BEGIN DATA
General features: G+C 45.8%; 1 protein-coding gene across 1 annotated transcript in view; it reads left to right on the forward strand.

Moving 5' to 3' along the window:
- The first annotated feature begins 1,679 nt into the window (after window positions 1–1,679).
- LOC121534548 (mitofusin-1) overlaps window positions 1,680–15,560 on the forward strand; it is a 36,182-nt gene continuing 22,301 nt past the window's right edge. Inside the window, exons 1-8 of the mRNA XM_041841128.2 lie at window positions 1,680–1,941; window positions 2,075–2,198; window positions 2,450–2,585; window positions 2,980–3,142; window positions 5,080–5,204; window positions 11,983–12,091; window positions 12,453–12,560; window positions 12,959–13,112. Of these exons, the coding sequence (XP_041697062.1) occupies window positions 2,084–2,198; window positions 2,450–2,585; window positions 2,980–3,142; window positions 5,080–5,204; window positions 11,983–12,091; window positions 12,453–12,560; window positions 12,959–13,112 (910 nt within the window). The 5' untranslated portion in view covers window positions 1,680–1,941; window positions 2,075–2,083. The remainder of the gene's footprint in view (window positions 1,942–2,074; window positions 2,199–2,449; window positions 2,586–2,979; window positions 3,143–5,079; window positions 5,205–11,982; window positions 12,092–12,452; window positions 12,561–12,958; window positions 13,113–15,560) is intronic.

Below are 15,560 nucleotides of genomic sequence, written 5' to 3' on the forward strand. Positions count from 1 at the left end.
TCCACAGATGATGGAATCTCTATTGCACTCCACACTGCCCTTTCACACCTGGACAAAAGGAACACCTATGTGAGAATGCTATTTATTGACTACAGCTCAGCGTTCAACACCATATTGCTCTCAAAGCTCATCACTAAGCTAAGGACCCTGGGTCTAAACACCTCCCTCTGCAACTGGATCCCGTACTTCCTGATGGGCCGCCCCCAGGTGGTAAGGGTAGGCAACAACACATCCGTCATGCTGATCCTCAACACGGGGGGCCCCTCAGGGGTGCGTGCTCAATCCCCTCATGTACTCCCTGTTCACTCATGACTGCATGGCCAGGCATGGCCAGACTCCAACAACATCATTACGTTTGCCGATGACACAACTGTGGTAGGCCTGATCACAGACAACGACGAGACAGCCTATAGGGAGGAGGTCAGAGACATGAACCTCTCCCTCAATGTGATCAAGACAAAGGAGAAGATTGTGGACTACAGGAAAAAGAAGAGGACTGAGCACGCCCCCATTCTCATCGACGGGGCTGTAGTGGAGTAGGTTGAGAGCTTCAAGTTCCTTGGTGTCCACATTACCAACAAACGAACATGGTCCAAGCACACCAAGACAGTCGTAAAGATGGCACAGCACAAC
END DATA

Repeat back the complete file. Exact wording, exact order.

General features: G+C 45.8%; 1 protein-coding gene across 1 annotated transcript in view; it reads left to right on the forward strand.

Moving 5' to 3' along the window:
- The first annotated feature begins 1,679 nt into the window (after window positions 1–1,679).
- LOC121534548 (mitofusin-1) overlaps window positions 1,680–15,560 on the forward strand; it is a 36,182-nt gene continuing 22,301 nt past the window's right edge. Inside the window, exons 1-8 of the mRNA XM_041841128.2 lie at window positions 1,680–1,941; window positions 2,075–2,198; window positions 2,450–2,585; window positions 2,980–3,142; window positions 5,080–5,204; window positions 11,983–12,091; window positions 12,453–12,560; window positions 12,959–13,112. Of these exons, the coding sequence (XP_041697062.1) occupies window positions 2,084–2,198; window positions 2,450–2,585; window positions 2,980–3,142; window positions 5,080–5,204; window positions 11,983–12,091; window positions 12,453–12,560; window positions 12,959–13,112 (910 nt within the window). The 5' untranslated portion in view covers window positions 1,680–1,941; window positions 2,075–2,083. The remainder of the gene's footprint in view (window positions 1,942–2,074; window positions 2,199–2,449; window positions 2,586–2,979; window positions 3,143–5,079; window positions 5,205–11,982; window positions 12,092–12,452; window positions 12,561–12,958; window positions 13,113–15,560) is intronic.

Below are 15,560 nucleotides of genomic sequence, written 5' to 3' on the forward strand. Positions count from 1 at the left end.
TCCACAGATGATGGAATCTCTATTGCACTCCACACTGCCCTTTCACACCTGGACAAAAGGAACACCTATGTGAGAATGCTATTTATTGACTACAGCTCAGCGTTCAACACCATATTGCTCTCAAAGCTCATCACTAAGCTAAGGACCCTGGGTCTAAACACCTCCCTCTGCAACTGGATCCCGTACTTCCTGATGGGCCGCCCCCAGGTGGTAAGGGTAGGCAACAACACATCCGTCATGCTGATCCTCAACACGGGGGGCCCCTCAGGGGTGCGTGCTCAATCCCCTCATGTACTCCCTGTTCACTCATGACTGCATGGCCAGGCATGGCCAGACTCCAACAACATCATTACGTTTGCCGATGACACAACTGTGGTAGGCCTGATCACAGACAACGACGAGACAGCCTATAGGGAGGAGGTCAGAGACATGAACCTCTCCCTCAATGTGATCAAGACAAAGGAGAAGATTGTGGACTACAGGAAAAAGAAGAGGACTGAGCACGCCCCCATTCTCATCGACGGGGCTGTAGTGGAGTAGGTTGAGAGCTTCAAGTTCCTTGGTGTCCACATTACCAACAAACGAACATGGTCCAAGCACACCAAGACAGTCGTAAAGATGGCACAGCACAAC